TCTMD’s Top 10 Most Popular Stories for August 2017
Big hits this month were ESC Congress 2017 coverage as well as a feature article on 3-D printing in structural heart disease, among other news.
Breaking news from the European Society of Cardiology (ESC) Congress 2017—from DETO2X-AMI, COMPASS, and CANTOS, among other trials—topped the charts on TCTMD this month, as did Managing Editor Shelley Wood’s preview ahead of the meeting. Other hits were a feature article on 3-D printing in structural heart disease, news that one company is scrapping its bioresorbable scaffold program, and a study exploring the use of fibrinolytic agents for STEMI.
You can check out all our ESC Congress 2017 coverage here.
Don’t waste time with oxygen. Focus instead on getting patients to the cath lab as quickly as possible, says one expert.
The trial “should change guidelines for the management of chronic stable coronary artery disease,” Eugene Braunwald says.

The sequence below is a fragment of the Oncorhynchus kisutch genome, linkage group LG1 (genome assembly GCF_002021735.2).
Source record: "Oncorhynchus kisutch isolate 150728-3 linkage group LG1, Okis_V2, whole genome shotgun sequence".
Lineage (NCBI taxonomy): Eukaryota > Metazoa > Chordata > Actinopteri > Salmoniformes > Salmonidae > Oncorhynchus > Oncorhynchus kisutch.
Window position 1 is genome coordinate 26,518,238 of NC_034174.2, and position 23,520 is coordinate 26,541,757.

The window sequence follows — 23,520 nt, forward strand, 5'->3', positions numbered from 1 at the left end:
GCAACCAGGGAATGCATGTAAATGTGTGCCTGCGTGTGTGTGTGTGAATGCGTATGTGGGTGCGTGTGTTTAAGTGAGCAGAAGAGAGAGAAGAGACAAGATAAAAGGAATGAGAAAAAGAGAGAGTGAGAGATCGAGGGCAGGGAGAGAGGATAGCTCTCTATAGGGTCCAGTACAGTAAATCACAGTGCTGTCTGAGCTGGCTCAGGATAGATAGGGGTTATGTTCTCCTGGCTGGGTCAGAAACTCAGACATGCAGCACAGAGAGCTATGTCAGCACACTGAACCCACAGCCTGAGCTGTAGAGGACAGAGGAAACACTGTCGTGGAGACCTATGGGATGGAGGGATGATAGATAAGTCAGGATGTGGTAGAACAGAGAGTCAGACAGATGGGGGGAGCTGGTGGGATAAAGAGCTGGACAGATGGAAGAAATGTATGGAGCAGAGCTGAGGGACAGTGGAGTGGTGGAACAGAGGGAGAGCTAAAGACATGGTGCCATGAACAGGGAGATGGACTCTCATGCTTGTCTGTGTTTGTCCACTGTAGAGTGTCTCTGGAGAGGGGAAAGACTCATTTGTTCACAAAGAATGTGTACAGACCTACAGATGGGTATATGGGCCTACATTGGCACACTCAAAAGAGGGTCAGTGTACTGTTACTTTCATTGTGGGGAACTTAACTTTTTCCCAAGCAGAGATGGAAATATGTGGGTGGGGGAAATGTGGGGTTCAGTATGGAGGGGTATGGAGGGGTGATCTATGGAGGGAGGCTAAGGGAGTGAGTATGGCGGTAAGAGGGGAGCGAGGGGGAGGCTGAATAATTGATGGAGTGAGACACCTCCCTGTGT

The Barcelona attack just 9 days before the Congress opened left organizers hastening to insist that the show must go on and big trials were still in the offing.
The fast-evolving technology is poised to shake up cardiac interventions, but training, guidelines, reimbursement, and regulatory oversight lag behind.
Signals of harm warrant further study, but experts seem excited at the idea of exploring hitherto unmapped pathways in CVD progression.
In SPYRAL HTN-OFF MED, more intensive denervation lowered blood pressure, warranting larger, more definitive trials, experts say.
The thinner-strut Renuvia scaffold won’t be studied any further based on discouraging results Abbott’s Absorb BVS, the company confirmed.
The findings might help guide development of systems of care in the developing world, one expert says.
The RE-DUAL PCI findings provide a compelling reason to move away from traditional triple therapy with warfarin, Spencer King says.
The updated recommendations, designed to be reader-friendly, emphasize radial access and complete revascularization, among other changes.